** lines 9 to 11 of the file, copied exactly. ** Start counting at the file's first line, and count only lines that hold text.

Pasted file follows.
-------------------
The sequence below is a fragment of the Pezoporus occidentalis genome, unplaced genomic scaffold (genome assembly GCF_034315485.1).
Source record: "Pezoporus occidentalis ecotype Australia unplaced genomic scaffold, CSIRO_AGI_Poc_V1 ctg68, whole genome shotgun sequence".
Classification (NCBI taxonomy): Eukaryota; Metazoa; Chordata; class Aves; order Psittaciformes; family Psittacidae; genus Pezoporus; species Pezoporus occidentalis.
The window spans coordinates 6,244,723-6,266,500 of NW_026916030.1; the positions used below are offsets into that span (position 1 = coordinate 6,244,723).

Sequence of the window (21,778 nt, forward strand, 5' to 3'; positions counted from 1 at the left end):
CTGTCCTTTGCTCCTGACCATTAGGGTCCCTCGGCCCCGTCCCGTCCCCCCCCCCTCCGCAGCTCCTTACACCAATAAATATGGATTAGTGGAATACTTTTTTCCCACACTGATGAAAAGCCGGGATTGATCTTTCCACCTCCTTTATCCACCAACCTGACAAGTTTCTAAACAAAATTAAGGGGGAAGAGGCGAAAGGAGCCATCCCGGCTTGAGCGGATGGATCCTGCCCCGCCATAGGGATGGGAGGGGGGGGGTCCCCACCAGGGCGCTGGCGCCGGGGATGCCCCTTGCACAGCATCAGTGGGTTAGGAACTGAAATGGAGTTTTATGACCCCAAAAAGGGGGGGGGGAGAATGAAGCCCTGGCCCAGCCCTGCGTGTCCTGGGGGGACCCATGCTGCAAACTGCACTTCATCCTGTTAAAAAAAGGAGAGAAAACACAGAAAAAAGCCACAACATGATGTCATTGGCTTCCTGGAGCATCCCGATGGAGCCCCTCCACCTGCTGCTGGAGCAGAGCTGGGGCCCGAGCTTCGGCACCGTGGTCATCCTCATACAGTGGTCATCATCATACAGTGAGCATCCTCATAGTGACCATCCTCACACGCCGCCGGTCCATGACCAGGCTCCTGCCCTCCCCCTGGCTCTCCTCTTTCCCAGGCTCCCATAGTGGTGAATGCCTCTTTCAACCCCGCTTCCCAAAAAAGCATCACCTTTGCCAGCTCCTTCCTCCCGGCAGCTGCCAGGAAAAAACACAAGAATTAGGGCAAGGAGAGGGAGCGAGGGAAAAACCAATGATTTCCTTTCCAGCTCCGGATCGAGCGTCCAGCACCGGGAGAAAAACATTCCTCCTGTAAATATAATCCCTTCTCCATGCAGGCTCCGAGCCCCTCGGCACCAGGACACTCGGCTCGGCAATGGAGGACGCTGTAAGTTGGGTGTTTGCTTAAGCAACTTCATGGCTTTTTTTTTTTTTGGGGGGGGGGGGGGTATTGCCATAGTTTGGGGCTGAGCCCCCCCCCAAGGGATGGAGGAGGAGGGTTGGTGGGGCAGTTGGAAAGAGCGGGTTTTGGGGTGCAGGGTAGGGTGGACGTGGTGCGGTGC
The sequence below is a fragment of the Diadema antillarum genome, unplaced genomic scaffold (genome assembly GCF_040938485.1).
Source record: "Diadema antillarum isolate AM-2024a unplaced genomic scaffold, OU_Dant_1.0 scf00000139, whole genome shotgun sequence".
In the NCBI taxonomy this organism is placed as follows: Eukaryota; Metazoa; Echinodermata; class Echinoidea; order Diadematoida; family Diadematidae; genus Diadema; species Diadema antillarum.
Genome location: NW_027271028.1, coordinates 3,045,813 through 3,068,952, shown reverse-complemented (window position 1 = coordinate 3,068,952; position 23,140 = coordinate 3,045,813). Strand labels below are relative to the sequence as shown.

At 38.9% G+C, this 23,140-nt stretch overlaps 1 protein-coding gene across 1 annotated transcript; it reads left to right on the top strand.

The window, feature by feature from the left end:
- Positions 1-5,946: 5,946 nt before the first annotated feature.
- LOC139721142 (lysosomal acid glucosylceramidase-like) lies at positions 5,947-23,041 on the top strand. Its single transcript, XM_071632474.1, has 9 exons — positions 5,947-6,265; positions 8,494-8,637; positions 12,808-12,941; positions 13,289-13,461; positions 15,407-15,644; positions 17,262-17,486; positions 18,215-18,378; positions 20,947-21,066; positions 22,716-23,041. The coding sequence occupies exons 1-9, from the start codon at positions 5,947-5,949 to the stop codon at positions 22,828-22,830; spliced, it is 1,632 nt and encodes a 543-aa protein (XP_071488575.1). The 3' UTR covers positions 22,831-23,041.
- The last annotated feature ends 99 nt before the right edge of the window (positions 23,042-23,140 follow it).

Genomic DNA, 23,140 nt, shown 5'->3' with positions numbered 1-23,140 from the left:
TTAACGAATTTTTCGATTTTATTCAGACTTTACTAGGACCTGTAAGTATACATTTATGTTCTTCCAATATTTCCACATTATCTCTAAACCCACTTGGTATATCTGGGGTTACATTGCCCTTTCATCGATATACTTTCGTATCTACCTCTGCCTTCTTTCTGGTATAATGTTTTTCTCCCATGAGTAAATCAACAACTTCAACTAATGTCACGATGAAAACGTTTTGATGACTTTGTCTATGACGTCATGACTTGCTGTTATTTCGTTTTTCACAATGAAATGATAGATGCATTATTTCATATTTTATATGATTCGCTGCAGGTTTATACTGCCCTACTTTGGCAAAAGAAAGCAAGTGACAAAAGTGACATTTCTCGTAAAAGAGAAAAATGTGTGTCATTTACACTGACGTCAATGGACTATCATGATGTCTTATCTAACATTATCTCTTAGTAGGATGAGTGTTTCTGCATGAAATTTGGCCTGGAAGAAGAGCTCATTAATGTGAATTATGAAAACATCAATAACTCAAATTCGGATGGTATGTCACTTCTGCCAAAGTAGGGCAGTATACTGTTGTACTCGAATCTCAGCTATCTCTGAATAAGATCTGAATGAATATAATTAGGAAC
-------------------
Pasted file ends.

In the NCBI taxonomy this organism is placed as follows: Eukaryota; Metazoa; Echinodermata; class Echinoidea; order Diadematoida; family Diadematidae; genus Diadema; species Diadema antillarum.
Genome location: NW_027271028.1, coordinates 3,045,813 through 3,068,952, shown reverse-complemented (window position 1 = coordinate 3,068,952; position 23,140 = coordinate 3,045,813). Strand labels below are relative to the sequence as shown.

At 38.9% G+C, this 23,140-nt stretch overlaps 1 protein-coding gene across 1 annotated transcript; it reads left to right on the top strand.